Once again, an early morning, a knot in my stomach, NASA TV on my computer, teary eyes and quavering nerves as the Space Shuttle Endeavour prepares for the penultimate shuttle launch, and her final voyage.
She was built to replace the hole left from the Challenger disaster, so in some ways is the strongest reminder for those of us of a certain age, of that tragedy.
She is a beautiful machine that takes the elite of the elite into a place – a space – most of us only dream of, read about, watch on our TVs and embed in our science fiction.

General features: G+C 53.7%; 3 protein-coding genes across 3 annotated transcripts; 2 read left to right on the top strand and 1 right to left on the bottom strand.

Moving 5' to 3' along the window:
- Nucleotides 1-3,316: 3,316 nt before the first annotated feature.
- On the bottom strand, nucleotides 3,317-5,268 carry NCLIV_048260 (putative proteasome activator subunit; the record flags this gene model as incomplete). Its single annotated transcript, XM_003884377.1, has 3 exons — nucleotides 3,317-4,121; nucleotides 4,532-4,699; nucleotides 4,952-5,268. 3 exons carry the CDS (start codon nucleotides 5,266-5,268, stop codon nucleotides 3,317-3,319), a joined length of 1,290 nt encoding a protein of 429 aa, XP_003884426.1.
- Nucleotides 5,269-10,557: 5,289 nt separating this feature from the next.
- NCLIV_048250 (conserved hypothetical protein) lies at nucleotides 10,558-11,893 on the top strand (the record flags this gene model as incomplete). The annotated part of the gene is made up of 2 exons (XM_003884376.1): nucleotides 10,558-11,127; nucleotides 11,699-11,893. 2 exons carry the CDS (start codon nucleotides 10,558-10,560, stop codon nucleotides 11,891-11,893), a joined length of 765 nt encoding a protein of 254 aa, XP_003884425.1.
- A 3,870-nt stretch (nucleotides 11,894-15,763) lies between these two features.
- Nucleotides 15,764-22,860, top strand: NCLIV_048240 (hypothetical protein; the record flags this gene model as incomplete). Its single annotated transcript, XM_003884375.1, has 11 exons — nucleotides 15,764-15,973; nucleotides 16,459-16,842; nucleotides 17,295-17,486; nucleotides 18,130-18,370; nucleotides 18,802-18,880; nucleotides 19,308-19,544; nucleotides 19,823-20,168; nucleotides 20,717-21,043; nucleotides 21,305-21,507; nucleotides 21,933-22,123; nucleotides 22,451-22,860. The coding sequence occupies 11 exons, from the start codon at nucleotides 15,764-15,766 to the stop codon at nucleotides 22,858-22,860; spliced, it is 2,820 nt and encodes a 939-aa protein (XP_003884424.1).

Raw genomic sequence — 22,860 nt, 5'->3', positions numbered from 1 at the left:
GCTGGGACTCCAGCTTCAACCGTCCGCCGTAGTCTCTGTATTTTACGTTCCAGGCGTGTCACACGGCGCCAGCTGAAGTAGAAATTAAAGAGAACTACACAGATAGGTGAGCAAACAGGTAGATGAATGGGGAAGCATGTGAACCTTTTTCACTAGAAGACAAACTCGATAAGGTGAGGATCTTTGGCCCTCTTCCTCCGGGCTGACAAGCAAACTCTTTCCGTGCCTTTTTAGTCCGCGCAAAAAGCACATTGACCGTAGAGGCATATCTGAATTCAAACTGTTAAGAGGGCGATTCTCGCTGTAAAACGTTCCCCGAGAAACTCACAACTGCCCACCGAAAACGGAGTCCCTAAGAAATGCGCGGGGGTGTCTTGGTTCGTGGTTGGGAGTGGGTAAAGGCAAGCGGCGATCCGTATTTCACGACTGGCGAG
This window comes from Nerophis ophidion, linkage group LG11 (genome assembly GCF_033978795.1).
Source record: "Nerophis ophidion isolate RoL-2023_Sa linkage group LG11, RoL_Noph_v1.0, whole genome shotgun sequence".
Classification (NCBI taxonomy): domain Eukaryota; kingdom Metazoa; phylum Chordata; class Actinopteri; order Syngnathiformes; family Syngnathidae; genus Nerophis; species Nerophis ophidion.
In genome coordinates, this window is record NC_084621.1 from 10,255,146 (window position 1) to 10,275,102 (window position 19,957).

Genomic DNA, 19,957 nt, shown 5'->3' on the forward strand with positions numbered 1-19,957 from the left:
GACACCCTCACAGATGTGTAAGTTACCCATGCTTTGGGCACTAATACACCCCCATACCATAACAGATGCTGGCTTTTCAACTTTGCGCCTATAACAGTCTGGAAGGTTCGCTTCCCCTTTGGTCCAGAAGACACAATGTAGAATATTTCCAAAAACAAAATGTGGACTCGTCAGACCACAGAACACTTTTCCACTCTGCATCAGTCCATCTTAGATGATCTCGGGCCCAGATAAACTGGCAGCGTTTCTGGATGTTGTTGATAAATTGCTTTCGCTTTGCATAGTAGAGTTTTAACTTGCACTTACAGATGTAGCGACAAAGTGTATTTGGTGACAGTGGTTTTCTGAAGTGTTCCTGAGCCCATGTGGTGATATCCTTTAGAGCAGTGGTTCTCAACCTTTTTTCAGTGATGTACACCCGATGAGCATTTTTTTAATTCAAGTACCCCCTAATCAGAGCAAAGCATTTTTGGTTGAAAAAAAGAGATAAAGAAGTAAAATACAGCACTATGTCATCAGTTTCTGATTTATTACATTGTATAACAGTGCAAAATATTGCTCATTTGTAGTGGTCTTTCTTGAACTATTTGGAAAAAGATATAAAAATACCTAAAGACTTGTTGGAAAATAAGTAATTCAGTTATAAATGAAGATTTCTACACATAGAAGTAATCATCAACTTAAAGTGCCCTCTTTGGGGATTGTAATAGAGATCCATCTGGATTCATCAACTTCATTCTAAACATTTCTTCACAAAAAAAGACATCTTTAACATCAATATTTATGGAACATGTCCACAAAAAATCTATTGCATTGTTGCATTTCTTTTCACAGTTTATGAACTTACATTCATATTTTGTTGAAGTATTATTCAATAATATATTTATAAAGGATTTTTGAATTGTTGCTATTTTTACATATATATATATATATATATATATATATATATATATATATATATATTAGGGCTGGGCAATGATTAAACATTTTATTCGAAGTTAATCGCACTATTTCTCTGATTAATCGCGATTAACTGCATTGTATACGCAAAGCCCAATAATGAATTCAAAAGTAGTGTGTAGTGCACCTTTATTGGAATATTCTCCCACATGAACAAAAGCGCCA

She is a representation of all that we can accomplish, if we put our minds to it.
She has lifted off, the impossibly painful first two minutes of flight have passed and it’s safe to breathe again, and she is away. In a mesh of the thrill of launch and adventure and sorrows of an era coming to an end, it’s impossible to detangle all the complex thoughts and emotions into anything more simple, more primal than this: Godspeed, Endeavour. Godspeed.